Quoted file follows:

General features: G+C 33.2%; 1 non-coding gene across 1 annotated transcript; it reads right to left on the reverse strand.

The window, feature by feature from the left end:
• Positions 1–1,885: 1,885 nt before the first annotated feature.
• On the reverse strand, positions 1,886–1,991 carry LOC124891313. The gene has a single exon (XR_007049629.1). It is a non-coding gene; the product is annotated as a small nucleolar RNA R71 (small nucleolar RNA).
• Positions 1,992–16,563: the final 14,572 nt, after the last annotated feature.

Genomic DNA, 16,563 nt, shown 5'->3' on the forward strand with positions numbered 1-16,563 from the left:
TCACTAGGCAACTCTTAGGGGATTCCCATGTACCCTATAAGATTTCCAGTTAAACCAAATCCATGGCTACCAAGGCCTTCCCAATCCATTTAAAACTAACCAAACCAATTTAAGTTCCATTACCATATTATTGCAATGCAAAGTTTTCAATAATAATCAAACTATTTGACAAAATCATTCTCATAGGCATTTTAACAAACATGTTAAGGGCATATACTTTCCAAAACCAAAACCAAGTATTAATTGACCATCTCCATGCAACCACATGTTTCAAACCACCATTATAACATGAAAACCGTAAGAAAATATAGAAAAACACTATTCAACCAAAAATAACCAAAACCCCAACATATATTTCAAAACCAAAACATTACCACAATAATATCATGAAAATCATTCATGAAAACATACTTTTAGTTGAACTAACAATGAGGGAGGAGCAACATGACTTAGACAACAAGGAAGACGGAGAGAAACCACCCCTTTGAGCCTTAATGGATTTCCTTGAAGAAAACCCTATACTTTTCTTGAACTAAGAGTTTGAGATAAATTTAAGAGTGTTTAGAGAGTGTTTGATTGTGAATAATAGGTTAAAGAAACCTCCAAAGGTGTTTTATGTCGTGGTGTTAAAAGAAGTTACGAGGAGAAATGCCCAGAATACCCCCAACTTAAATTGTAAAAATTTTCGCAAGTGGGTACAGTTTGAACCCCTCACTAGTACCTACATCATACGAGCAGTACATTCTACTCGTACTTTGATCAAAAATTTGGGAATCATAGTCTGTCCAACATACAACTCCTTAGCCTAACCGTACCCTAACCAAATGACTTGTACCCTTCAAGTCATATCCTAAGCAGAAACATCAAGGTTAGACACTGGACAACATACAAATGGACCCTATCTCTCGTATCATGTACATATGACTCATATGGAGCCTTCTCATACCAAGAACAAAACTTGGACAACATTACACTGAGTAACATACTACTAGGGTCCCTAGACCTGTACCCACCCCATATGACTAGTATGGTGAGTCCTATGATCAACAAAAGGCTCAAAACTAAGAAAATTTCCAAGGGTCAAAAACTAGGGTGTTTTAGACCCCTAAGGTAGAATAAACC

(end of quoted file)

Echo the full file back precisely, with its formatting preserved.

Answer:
General features: G+C 33.2%; 1 non-coding gene across 1 annotated transcript; it reads right to left on the reverse strand.

The window, feature by feature from the left end:
• Positions 1–1,885: 1,885 nt before the first annotated feature.
• On the reverse strand, positions 1,886–1,991 carry LOC124891313. The gene has a single exon (XR_007049629.1). It is a non-coding gene; the product is annotated as a small nucleolar RNA R71 (small nucleolar RNA).
• Positions 1,992–16,563: the final 14,572 nt, after the last annotated feature.

Genomic DNA, 16,563 nt, shown 5'->3' on the forward strand with positions numbered 1-16,563 from the left:
TCACTAGGCAACTCTTAGGGGATTCCCATGTACCCTATAAGATTTCCAGTTAAACCAAATCCATGGCTACCAAGGCCTTCCCAATCCATTTAAAACTAACCAAACCAATTTAAGTTCCATTACCATATTATTGCAATGCAAAGTTTTCAATAATAATCAAACTATTTGACAAAATCATTCTCATAGGCATTTTAACAAACATGTTAAGGGCATATACTTTCCAAAACCAAAACCAAGTATTAATTGACCATCTCCATGCAACCACATGTTTCAAACCACCATTATAACATGAAAACCGTAAGAAAATATAGAAAAACACTATTCAACCAAAAATAACCAAAACCCCAACATATATTTCAAAACCAAAACATTACCACAATAATATCATGAAAATCATTCATGAAAACATACTTTTAGTTGAACTAACAATGAGGGAGGAGCAACATGACTTAGACAACAAGGAAGACGGAGAGAAACCACCCCTTTGAGCCTTAATGGATTTCCTTGAAGAAAACCCTATACTTTTCTTGAACTAAGAGTTTGAGATAAATTTAAGAGTGTTTAGAGAGTGTTTGATTGTGAATAATAGGTTAAAGAAACCTCCAAAGGTGTTTTATGTCGTGGTGTTAAAAGAAGTTACGAGGAGAAATGCCCAGAATACCCCCAACTTAAATTGTAAAAATTTTCGCAAGTGGGTACAGTTTGAACCCCTCACTAGTACCTACATCATACGAGCAGTACATTCTACTCGTACTTTGATCAAAAATTTGGGAATCATAGTCTGTCCAACATACAACTCCTTAGCCTAACCGTACCCTAACCAAATGACTTGTACCCTTCAAGTCATATCCTAAGCAGAAACATCAAGGTTAGACACTGGACAACATACAAATGGACCCTATCTCTCGTATCATGTACATATGACTCATATGGAGCCTTCTCATACCAAGAACAAAACTTGGACAACATTACACTGAGTAACATACTACTAGGGTCCCTAGACCTGTACCCACCCCATATGACTAGTATGGTGAGTCCTATGATCAACAAAAGGCTCAAAACTAAGAAAATTTCCAAGGGTCAAAAACTAGGGTGTTTTAGACCCCTAAGGTAGAATAAACC